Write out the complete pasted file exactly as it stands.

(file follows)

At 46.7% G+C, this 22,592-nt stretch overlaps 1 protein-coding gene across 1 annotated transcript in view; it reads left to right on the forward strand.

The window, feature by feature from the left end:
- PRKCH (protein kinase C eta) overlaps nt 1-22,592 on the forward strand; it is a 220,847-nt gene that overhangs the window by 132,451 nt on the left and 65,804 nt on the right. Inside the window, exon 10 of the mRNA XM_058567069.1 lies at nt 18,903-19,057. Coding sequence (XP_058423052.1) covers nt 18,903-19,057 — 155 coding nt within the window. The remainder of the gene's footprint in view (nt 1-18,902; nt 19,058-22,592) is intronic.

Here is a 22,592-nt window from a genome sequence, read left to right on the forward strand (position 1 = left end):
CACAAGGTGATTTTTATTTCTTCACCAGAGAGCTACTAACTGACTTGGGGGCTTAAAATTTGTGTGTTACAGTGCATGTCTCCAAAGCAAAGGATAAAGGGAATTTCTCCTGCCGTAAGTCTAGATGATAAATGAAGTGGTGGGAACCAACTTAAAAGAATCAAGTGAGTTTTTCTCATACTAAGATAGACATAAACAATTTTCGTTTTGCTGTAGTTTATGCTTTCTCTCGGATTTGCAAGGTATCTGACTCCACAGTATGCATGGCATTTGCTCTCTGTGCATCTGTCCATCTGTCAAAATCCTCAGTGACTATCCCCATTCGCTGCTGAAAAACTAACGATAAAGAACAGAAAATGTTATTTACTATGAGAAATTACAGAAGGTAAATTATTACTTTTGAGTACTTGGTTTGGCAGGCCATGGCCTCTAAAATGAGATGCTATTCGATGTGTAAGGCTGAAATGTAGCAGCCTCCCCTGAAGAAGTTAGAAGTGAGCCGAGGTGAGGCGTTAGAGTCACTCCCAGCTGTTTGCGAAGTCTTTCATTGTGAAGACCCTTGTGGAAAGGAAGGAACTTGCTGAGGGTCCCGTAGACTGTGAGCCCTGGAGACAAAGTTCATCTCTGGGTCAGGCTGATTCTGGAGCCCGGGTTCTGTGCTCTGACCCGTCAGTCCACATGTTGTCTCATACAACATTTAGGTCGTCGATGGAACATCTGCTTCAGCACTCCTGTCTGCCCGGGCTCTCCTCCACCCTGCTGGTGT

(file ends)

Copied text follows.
At 46.7% G+C, this 22,592-nt stretch overlaps 1 protein-coding gene across 1 annotated transcript in view; it reads left to right on the forward strand.

The window, feature by feature from the left end:
- PRKCH (protein kinase C eta) overlaps nt 1-22,592 on the forward strand; it is a 220,847-nt gene that overhangs the window by 132,451 nt on the left and 65,804 nt on the right. Inside the window, exon 10 of the mRNA XM_058567069.1 lies at nt 18,903-19,057. Coding sequence (XP_058423052.1) covers nt 18,903-19,057 — 155 coding nt within the window. The remainder of the gene's footprint in view (nt 1-18,902; nt 19,058-22,592) is intronic.

Here is a 22,592-nt window from a genome sequence, read left to right on the forward strand (position 1 = left end):
CACAAGGTGATTTTTATTTCTTCACCAGAGAGCTACTAACTGACTTGGGGGCTTAAAATTTGTGTGTTACAGTGCATGTCTCCAAAGCAAAGGATAAAGGGAATTTCTCCTGCCGTAAGTCTAGATGATAAATGAAGTGGTGGGAACCAACTTAAAAGAATCAAGTGAGTTTTTCTCATACTAAGATAGACATAAACAATTTTCGTTTTGCTGTAGTTTATGCTTTCTCTCGGATTTGCAAGGTATCTGACTCCACAGTATGCATGGCATTTGCTCTCTGTGCATCTGTCCATCTGTCAAAATCCTCAGTGACTATCCCCATTCGCTGCTGAAAAACTAACGATAAAGAACAGAAAATGTTATTTACTATGAGAAATTACAGAAGGTAAATTATTACTTTTGAGTACTTGGTTTGGCAGGCCATGGCCTCTAAAATGAGATGCTATTCGATGTGTAAGGCTGAAATGTAGCAGCCTCCCCTGAAGAAGTTAGAAGTGAGCCGAGGTGAGGCGTTAGAGTCACTCCCAGCTGTTTGCGAAGTCTTTCATTGTGAAGACCCTTGTGGAAAGGAAGGAACTTGCTGAGGGTCCCGTAGACTGTGAGCCCTGGAGACAAAGTTCATCTCTGGGTCAGGCTGATTCTGGAGCCCGGGTTCTGTGCTCTGACCCGTCAGTCCACATGTTGTCTCATACAACATTTAGGTCGTCGATGGAACATCTGCTTCAGCACTCCTGTCTGCCCGGGCTCTCCTCCACCCTGCTGGTGT